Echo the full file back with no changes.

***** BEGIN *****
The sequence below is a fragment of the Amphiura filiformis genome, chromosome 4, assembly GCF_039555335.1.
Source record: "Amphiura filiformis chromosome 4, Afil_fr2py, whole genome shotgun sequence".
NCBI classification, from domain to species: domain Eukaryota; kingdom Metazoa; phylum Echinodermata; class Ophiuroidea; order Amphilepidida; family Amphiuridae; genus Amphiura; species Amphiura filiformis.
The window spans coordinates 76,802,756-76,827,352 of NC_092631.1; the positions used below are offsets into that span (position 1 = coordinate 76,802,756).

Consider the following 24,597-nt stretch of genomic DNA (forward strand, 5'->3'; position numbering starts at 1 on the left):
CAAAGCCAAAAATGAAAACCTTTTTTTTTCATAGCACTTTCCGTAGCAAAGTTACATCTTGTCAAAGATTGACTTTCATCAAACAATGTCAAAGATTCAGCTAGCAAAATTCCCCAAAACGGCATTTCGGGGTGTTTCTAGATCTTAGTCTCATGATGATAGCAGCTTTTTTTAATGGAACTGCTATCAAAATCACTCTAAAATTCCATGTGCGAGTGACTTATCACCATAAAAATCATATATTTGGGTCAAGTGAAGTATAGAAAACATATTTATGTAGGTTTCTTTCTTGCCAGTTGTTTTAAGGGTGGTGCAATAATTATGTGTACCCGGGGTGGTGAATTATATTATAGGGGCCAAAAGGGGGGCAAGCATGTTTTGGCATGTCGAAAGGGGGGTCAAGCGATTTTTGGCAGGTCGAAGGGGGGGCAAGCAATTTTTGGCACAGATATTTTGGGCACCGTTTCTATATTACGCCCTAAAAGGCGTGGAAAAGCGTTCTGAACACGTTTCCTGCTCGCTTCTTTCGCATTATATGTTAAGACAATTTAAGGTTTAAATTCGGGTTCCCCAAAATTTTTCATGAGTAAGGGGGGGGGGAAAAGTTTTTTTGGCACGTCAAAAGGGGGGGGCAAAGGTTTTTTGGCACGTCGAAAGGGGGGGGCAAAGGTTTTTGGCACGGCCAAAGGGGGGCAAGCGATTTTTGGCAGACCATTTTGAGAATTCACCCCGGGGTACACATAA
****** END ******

The sequence below is a fragment of the Amphiura filiformis genome, chromosome 4, assembly GCF_039555335.1.
Source record: "Amphiura filiformis chromosome 4, Afil_fr2py, whole genome shotgun sequence".
NCBI classification, from domain to species: domain Eukaryota; kingdom Metazoa; phylum Echinodermata; class Ophiuroidea; order Amphilepidida; family Amphiuridae; genus Amphiura; species Amphiura filiformis.
The window spans coordinates 76,802,756-76,827,352 of NC_092631.1; the positions used below are offsets into that span (position 1 = coordinate 76,802,756).

Consider the following 24,597-nt stretch of genomic DNA (forward strand, 5'->3'; position numbering starts at 1 on the left):
CAAAGCCAAAAATGAAAACCTTTTTTTTTCATAGCACTTTCCGTAGCAAAGTTACATCTTGTCAAAGATTGACTTTCATCAAACAATGTCAAAGATTCAGCTAGCAAAATTCCCCAAAACGGCATTTCGGGGTGTTTCTAGATCTTAGTCTCATGATGATAGCAGCTTTTTTTAATGGAACTGCTATCAAAATCACTCTAAAATTCCATGTGCGAGTGACTTATCACCATAAAAATCATATATTTGGGTCAAGTGAAGTATAGAAAACATATTTATGTAGGTTTCTTTCTTGCCAGTTGTTTTAAGGGTGGTGCAATAATTATGTGTACCCGGGGTGGTGAATTATATTATAGGGGCCAAAAGGGGGGCAAGCATGTTTTGGCATGTCGAAAGGGGGGTCAAGCGATTTTTGGCAGGTCGAAGGGGGGGCAAGCAATTTTTGGCACAGATATTTTGGGCACCGTTTCTATATTACGCCCTAAAAGGCGTGGAAAAGCGTTCTGAACACGTTTCCTGCTCGCTTCTTTCGCATTATATGTTAAGACAATTTAAGGTTTAAATTCGGGTTCCCCAAAATTTTTCATGAGTAAGGGGGGGGGGAAAAGTTTTTTTGGCACGTCAAAAGGGGGGGGCAAAGGTTTTTTGGCACGTCGAAAGGGGGGGGCAAAGGTTTTTGGCACGGCCAAAGGGGGGCAAGCGATTTTTGGCAGACCATTTTGAGAATTCACCCCGGGGTACACATAA